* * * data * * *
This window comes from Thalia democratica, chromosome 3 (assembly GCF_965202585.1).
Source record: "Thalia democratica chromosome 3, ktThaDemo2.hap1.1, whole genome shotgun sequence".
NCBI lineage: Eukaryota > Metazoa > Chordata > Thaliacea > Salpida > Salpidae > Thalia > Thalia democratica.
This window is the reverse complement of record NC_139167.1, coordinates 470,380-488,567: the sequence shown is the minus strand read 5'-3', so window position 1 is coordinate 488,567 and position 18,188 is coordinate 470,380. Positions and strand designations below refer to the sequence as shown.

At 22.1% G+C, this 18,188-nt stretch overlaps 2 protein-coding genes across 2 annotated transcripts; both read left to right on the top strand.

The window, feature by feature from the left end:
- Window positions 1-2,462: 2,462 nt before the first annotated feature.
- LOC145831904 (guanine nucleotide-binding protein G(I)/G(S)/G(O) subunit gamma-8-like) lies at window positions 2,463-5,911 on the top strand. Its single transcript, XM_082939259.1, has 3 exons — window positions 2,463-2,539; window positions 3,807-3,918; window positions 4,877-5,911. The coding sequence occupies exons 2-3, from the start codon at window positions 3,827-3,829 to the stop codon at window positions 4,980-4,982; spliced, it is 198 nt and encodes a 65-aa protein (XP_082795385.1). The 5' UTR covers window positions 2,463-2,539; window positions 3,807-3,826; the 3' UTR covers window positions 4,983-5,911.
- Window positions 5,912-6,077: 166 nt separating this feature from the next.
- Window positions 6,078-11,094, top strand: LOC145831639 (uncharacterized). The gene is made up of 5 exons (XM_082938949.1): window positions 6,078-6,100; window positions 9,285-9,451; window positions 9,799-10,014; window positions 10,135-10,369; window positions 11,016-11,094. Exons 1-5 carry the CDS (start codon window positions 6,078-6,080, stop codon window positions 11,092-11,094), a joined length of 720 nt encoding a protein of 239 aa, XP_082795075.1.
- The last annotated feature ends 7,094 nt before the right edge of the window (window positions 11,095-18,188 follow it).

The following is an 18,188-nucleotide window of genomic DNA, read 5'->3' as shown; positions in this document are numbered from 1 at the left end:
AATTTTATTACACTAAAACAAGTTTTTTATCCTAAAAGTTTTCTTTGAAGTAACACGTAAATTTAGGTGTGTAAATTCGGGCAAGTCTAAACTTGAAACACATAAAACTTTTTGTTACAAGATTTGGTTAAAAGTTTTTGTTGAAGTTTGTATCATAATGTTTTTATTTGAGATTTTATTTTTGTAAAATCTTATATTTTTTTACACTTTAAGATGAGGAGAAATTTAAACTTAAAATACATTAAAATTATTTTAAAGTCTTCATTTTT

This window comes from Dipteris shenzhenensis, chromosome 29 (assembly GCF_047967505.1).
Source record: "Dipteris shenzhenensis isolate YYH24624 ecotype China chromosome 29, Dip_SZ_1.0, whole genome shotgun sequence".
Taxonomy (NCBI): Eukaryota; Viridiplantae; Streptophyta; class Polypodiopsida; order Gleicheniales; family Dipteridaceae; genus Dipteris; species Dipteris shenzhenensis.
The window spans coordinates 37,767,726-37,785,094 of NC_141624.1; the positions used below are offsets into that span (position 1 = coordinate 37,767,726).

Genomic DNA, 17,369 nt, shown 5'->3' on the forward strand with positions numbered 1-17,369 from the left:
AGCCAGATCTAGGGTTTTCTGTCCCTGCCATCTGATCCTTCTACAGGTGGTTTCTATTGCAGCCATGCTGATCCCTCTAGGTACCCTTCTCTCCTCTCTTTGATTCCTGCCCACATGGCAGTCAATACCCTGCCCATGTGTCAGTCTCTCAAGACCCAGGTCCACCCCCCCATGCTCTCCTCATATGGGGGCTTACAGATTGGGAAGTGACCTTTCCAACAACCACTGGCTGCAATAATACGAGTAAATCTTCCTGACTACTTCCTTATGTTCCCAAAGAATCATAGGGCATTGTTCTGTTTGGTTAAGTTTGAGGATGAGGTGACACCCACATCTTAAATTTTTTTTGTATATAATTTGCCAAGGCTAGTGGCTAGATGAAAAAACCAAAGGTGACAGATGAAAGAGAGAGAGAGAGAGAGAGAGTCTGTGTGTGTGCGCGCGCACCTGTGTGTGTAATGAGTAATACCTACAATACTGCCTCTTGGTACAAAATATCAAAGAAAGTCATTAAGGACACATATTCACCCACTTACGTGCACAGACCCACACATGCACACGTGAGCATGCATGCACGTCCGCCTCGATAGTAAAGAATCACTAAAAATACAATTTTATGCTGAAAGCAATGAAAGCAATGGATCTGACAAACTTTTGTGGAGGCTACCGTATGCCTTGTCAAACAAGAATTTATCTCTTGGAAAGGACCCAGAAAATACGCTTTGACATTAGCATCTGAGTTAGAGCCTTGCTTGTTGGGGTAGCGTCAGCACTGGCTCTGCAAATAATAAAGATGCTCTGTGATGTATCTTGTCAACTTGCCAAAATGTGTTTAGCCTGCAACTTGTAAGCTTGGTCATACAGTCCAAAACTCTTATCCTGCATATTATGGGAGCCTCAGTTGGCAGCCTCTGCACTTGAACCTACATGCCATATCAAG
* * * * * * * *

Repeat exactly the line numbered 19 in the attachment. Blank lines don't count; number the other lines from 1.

AGCCAGATCTAGGGTTTTCTGTCCCTGCCATCTGATCCTTCTACAGGTGGTTTCTATTGCAGCCATGCTGATCCCTCTAGGTACCCTTCTCTCCTCTCTTTGATTCCTGCCCACATGGCAGTCAATACCCTGCCCATGTGTCAGTCTCTCAAGACCCAGGTCCACCCCCCCATGCTCTCCTCATATGGGGGCTTACAGATTGGGAAGTGACCTTTCCAACAACCACTGGCTGCAATAATACGAGTAAATCTTCCTGACTACTTCCTTATGTTCCCAAAGAATCATAGGGCATTGTTCTGTTTGGTTAAGTTTGAGGATGAGGTGACACCCACATCTTAAATTTTTTTTGTATATAATTTGCCAAGGCTAGTGGCTAGATGAAAAAACCAAAGGTGACAGATGAAAGAGAGAGAGAGAGAGAGAGAGTCTGTGTGTGTGCGCGCGCACCTGTGTGTGTAATGAGTAATACCTACAATACTGCCTCTTGGTACAAAATATCAAAGAAAGTCATTAAGGACACATATTCACCCACTTACGTGCACAGACCCACACATGCACACGTGAGCATGCATGCACGTCCGCCTCGATAGTAAAGAATCACTAAAAATACAATTTTATGCTGAAAGCAATGAAAGCAATGGATCTGACAAACTTTTGTGGAGGCTACCGTATGCCTTGTCAAACAAGAATTTATCTCTTGGAAAGGACCCAGAAAATACGCTTTGACATTAGCATCTGAGTTAGAGCCTTGCTTGTTGGGGTAGCGTCAGCACTGGCTCTGCAAATAATAAAGATGCTCTGTGATGTATCTTGTCAACTTGCCAAAATGTGTTTAGCCTGCAACTTGTAAGCTTGGTCATACAGTCCAAAACTCTTATCCTGCATATTATGGGAGCCTCAGTTGGCAGCCTCTGCACTTGAACCTACATGCCATATCAAG